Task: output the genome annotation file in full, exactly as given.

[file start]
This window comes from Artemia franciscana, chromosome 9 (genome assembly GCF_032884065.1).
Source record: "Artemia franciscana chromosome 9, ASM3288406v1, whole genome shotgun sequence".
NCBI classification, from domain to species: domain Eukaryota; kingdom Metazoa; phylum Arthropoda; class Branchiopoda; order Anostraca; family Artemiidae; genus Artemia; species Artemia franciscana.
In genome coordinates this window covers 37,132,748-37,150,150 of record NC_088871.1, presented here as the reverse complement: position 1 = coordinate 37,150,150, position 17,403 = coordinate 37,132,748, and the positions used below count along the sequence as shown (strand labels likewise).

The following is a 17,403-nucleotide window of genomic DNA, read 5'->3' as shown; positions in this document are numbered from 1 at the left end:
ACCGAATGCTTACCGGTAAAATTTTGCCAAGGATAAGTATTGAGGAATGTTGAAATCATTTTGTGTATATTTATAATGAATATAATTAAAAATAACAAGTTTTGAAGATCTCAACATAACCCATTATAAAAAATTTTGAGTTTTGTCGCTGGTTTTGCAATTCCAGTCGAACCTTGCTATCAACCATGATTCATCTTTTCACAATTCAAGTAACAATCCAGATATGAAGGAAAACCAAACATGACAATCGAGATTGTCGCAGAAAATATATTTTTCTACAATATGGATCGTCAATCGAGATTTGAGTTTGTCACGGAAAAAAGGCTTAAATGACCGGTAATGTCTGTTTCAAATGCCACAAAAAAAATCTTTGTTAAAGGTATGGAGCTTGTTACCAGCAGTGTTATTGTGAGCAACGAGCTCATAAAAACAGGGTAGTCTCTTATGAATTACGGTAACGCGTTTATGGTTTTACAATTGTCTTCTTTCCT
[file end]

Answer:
This window comes from Artemia franciscana, chromosome 9 (genome assembly GCF_032884065.1).
Source record: "Artemia franciscana chromosome 9, ASM3288406v1, whole genome shotgun sequence".
NCBI classification, from domain to species: domain Eukaryota; kingdom Metazoa; phylum Arthropoda; class Branchiopoda; order Anostraca; family Artemiidae; genus Artemia; species Artemia franciscana.
In genome coordinates this window covers 37,132,748-37,150,150 of record NC_088871.1, presented here as the reverse complement: position 1 = coordinate 37,150,150, position 17,403 = coordinate 37,132,748, and the positions used below count along the sequence as shown (strand labels likewise).

The following is a 17,403-nucleotide window of genomic DNA, read 5'->3' as shown; positions in this document are numbered from 1 at the left end:
ACCGAATGCTTACCGGTAAAATTTTGCCAAGGATAAGTATTGAGGAATGTTGAAATCATTTTGTGTATATTTATAATGAATATAATTAAAAATAACAAGTTTTGAAGATCTCAACATAACCCATTATAAAAAATTTTGAGTTTTGTCGCTGGTTTTGCAATTCCAGTCGAACCTTGCTATCAACCATGATTCATCTTTTCACAATTCAAGTAACAATCCAGATATGAAGGAAAACCAAACATGACAATCGAGATTGTCGCAGAAAATATATTTTTCTACAATATGGATCGTCAATCGAGATTTGAGTTTGTCACGGAAAAAAGGCTTAAATGACCGGTAATGTCTGTTTCAAATGCCACAAAAAAAATCTTTGTTAAAGGTATGGAGCTTGTTACCAGCAGTGTTATTGTGAGCAACGAGCTCATAAAAACAGGGTAGTCTCTTATGAATTACGGTAACGCGTTTATGGTTTTACAATTGTCTTCTTTCCT